January 6, 2014
In December 2012, TAG convened an urgent national consultation bringing together government officials, researchers, service providers, and activists to discuss how to incorporate the latest science and build on the upcoming implementation of the Affordable Care Act (ACA) and accompanying Medicaid expansion to revitalize the U.S. National HIV/AIDS Strategy (NHAS). Recommendations from the meeting were forwarded to the U.S. Office of National AIDS Policy in April 2013.
In January and May 2013, TAG, along with Housing Works, convened two consultations hosted by Columbia University to explore the same issues at the state and local levels, with the goal of instigating the development of a New York State Plan to End AIDS.
In June 2013, TAG and the Foundation for AIDS Research (amfAR) hosted a meeting with the aim of defining a community-driven implementation science agenda to fill the gaps in the HIV continuum of care (also known as the treatment cascade).
On July 15, 2013, President Obama issued an executive order directing federal agencies to develop a plan to improve outcomes throughout the treatment cascade and report back to him by December. This order was a major step forward and amounted to endorsing a much more ambitious set of treatment targets as part of the NHAS -- in other words, asking the government to develop a strategy to maximize treatment success, retention in care, and viral suppression for as many people as possible.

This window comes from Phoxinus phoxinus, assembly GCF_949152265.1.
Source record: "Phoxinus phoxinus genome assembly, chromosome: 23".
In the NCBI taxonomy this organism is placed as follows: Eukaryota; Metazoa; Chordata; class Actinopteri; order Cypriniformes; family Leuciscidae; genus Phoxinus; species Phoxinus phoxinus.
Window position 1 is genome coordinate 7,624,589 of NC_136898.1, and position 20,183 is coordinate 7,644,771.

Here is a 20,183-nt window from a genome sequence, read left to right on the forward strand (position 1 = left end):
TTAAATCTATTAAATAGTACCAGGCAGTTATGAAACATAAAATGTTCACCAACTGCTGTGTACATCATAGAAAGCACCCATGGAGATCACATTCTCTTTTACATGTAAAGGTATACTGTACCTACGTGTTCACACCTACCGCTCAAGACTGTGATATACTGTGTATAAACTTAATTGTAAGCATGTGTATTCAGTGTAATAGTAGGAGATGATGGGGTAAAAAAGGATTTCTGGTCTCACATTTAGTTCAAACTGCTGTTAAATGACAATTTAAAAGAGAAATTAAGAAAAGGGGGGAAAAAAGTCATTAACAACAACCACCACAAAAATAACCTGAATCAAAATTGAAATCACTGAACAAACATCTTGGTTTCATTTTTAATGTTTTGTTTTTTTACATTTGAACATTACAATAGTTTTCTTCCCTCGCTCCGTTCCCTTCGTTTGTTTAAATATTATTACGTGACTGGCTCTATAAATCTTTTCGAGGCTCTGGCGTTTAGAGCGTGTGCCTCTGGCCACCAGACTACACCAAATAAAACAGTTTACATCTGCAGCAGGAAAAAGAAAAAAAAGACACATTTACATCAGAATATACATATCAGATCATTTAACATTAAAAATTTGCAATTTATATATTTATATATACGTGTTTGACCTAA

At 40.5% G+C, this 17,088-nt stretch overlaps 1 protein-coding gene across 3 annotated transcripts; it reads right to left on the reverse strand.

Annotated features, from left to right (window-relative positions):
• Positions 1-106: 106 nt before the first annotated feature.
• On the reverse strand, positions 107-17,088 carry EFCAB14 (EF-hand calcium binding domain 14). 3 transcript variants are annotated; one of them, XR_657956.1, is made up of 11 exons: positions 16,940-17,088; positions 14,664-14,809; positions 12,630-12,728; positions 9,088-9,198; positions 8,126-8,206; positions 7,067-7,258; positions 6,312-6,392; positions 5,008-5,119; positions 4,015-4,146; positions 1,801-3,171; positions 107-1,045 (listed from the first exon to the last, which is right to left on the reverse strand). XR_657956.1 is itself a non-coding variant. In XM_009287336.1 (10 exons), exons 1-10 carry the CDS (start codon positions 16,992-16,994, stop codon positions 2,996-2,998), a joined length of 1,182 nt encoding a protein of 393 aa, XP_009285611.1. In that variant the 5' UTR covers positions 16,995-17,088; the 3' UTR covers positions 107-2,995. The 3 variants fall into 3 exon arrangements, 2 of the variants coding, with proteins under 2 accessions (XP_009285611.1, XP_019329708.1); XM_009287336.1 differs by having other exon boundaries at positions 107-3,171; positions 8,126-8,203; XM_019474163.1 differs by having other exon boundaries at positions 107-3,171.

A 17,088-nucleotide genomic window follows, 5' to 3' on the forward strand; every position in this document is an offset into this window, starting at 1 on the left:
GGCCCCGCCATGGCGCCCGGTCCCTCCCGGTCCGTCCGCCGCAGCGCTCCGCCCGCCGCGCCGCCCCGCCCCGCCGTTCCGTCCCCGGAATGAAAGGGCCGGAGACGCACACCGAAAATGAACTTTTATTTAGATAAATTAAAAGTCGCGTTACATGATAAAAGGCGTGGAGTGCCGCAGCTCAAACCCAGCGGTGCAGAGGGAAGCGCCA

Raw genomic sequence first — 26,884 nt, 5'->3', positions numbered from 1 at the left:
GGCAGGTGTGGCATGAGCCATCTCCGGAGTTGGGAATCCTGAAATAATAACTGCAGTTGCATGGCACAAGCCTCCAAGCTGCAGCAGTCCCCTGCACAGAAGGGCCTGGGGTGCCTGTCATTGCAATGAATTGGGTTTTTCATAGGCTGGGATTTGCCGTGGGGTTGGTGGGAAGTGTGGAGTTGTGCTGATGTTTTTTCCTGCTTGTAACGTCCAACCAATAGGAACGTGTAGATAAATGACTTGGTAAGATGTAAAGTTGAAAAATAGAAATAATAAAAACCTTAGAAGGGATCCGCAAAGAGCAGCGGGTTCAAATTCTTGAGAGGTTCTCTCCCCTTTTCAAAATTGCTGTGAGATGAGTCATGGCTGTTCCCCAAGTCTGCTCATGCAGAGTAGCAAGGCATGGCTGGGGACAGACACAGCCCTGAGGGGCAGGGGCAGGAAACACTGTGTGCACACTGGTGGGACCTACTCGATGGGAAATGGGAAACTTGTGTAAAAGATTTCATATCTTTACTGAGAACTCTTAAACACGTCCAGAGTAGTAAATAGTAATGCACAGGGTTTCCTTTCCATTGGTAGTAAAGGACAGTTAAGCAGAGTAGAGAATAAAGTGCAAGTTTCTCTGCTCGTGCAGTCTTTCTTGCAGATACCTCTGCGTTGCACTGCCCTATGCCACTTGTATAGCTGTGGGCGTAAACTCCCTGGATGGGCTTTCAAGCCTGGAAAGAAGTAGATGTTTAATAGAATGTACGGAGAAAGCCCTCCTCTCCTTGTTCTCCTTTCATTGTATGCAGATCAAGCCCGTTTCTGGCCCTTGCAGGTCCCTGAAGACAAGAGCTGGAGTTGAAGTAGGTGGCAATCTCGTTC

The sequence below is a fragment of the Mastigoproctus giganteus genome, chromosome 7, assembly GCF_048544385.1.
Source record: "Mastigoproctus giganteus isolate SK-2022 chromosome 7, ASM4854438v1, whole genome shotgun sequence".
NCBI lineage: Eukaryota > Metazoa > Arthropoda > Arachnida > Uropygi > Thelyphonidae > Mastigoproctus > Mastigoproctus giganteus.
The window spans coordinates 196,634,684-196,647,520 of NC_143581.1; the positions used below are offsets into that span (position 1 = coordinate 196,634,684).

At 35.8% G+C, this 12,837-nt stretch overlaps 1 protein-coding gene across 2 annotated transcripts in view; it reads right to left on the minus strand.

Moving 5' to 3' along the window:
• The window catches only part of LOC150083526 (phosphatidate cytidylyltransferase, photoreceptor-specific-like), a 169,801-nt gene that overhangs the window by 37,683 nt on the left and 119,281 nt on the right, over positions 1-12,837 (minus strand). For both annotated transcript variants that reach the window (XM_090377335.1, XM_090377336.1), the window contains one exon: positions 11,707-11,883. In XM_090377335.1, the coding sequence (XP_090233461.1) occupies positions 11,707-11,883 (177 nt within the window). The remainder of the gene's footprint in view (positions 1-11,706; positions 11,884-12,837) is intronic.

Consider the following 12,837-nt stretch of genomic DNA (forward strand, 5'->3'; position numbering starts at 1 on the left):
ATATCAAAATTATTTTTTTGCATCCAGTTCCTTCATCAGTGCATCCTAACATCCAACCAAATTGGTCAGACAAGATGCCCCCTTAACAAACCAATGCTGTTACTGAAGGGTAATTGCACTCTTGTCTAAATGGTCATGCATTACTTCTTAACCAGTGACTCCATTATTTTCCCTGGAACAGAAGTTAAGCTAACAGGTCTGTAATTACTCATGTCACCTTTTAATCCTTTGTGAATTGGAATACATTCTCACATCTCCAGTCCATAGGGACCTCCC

In August 2013, the New York State AIDS Institute requested input from TAG and Housing Works on what the elements of a New York State Plan to End AIDS should be. Now the state government is reviewing the proposal for that plan. TAG and its allies hope New York will once again take leadership nationally and internationally in defining the end of the AIDS pandemic as an overarching strategic goal for the state -- and for New York City, which remains the epicenter of the U.S. epidemic.
TAG's next steps in these interlocking campaigns include issuing recommendations for the implementation science agenda; developing proposals for comprehensive twenty-first-century HIV surveillance and prevention; broadening the use of high-quality generic antiretroviral drugs and combinations where appropriate; and working with activists, researchers, providers, and state and local health authorities to create a scalable model of a statewide plan to end AIDS that can be used throughout the United States.